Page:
“The Florida Citizens Alliance is 100% for vouchers to private Christian schools and 100% supports homeschooling, where parents have complete control of their children’s education,” Woltanski said. “To be supportive of that, but not to support a public school’s parental consent after consulting with teachers (regarding) retention of children, that is absurd.”
Keith Flaugh, a managing director of the alliance, said via email that there must be limits to parent rights.
“Parents can’t send their child to a government school with a gun or drugs or cigarettes to name just a few examples,” wrote Flaugh, who served on Gov. Ron DeSantis’ 2018 education transition committee.
He added that an illiterate child can drag down an entire class of children.
“Those 20-plus parents have rights also,” Flaugh wrote. “Parents rights are not absolute.”
Sarah Calamunci, Florida state director for Citizens Defending Freedom, said via email that her group stood by its statement in the letter to lawmakers that reading standards for advancing to fourth grade are needed to “help protect the success of children as they continue to advance in their educational journey.”
A spokesperson for Moms for Liberty stepped back from its Florida Legislative Committee statements on the legislation, saying the national organization had not decided whether to support it.
Flaugh’s view on boundaries to parental rights lined up with views espoused by state House Speaker Paul Renner, who in 2021 voted to create the Parents’ Bill of Rights and backed a major voucher expansion in 2023.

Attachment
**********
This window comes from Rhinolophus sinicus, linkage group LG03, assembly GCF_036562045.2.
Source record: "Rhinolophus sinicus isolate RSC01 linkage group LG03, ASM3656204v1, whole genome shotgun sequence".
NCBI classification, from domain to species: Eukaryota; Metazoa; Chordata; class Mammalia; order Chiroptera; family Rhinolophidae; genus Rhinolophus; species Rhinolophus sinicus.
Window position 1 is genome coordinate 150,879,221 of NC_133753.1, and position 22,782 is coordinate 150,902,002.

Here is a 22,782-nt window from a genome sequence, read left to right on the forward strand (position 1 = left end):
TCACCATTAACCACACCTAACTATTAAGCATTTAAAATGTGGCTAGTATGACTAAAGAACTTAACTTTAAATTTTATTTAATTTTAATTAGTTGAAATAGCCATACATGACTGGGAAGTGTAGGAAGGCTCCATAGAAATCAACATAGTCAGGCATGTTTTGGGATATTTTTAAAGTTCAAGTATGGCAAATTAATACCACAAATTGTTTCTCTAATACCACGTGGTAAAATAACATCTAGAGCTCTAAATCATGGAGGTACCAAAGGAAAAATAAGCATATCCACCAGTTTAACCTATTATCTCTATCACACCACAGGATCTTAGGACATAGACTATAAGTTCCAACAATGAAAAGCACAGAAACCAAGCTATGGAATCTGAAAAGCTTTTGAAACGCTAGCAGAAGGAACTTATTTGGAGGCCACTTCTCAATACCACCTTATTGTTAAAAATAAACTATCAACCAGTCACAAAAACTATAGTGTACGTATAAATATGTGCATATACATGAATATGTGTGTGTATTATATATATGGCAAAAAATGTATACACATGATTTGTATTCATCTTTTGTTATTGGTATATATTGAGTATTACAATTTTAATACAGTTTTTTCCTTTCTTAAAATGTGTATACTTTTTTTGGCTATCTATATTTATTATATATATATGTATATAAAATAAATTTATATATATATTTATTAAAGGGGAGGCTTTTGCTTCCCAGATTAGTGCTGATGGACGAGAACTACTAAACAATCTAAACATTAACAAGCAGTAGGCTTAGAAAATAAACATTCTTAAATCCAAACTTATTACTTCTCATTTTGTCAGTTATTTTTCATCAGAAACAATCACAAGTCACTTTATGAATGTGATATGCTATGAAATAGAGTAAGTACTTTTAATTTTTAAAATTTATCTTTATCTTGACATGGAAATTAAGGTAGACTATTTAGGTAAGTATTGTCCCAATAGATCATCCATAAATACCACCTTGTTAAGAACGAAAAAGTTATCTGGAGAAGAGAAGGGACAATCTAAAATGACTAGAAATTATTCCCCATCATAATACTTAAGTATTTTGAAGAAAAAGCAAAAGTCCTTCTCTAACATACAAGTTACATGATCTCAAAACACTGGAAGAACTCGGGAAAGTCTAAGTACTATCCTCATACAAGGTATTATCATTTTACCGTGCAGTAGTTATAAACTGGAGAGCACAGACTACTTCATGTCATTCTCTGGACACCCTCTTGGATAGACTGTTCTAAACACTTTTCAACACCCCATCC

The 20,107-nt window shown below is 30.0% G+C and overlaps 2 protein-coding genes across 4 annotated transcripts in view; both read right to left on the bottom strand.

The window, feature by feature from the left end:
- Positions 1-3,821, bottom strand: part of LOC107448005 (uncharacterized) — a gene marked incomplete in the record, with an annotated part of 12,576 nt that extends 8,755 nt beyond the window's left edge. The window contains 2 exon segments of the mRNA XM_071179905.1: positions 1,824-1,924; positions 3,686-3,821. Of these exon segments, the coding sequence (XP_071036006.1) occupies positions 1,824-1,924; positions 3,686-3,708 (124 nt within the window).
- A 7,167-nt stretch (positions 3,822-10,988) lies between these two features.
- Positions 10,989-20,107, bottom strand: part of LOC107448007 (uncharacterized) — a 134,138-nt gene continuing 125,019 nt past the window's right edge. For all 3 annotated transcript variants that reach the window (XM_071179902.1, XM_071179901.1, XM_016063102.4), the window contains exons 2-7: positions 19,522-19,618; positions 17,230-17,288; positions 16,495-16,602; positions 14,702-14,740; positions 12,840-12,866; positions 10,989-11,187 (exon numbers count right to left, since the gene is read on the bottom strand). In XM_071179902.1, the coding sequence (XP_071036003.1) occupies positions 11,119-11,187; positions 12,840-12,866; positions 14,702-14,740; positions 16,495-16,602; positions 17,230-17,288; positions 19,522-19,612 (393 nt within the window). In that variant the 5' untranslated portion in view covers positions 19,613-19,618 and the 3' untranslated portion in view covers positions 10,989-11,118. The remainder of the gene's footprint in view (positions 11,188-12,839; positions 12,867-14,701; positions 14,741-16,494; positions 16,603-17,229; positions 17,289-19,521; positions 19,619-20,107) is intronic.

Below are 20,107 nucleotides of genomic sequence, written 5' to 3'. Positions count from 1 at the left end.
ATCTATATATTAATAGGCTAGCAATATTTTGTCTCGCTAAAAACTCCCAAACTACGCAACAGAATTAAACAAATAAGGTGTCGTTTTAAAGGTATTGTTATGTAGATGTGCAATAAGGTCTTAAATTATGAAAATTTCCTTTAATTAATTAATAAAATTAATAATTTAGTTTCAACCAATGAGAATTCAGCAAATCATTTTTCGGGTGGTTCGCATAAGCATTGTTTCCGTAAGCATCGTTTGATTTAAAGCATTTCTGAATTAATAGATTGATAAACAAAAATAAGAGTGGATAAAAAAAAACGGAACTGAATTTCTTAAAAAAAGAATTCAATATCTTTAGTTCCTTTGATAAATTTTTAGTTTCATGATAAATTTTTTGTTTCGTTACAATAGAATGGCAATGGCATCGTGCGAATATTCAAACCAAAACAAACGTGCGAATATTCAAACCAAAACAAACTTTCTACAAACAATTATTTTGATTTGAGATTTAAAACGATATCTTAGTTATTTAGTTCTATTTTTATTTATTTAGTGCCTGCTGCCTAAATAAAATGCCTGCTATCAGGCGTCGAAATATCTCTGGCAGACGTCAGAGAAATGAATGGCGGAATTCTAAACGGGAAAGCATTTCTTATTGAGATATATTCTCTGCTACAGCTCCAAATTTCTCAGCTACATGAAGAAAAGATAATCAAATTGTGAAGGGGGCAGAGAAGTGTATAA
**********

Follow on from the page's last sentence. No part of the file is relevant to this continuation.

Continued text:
“We’re not libertarians with our kids on anything. Adults are a different story. They wanted to do all that stuff. That’s their business. And it’s a free country. But for our kids, we’ve got to protect them,” Renner told the Capital Tiger Bay Club in December, while speaking about restricting children’s access to social media sites.
Education lobbyists in Tallahassee said initial indications from the House are that it had little interest in changing the third grade retention law. Senate bill sponsor Corey Simon, R-Tallahassee, showed little interest in backing down during the most recent hearing on the legislation.
Parents who don’t want their children retained can put their kids in private or homeschooling for a year to avoid it, he noted, and then bring them right back to public school for fifth grade.
“If we’re going to give parents a seat at the table, it has to be at every table and not just the ones we like and we’re OK with,” Simon said.
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Spotlight on education
The public is invited to a community conversation about the future of Florida public schools on Tuesday, Jan. 30, at the Tampa Theatre, hosted by the Tampa Bay Times. In the second installment of the Spotlight Tampa Bay series, Times journalists will moderate a discussion by experts, followed by a panel featuring students. Tickets are $20; $10 for students. Proceeds benefit the Times’ Journalism Fund. To purchase tickets, click here.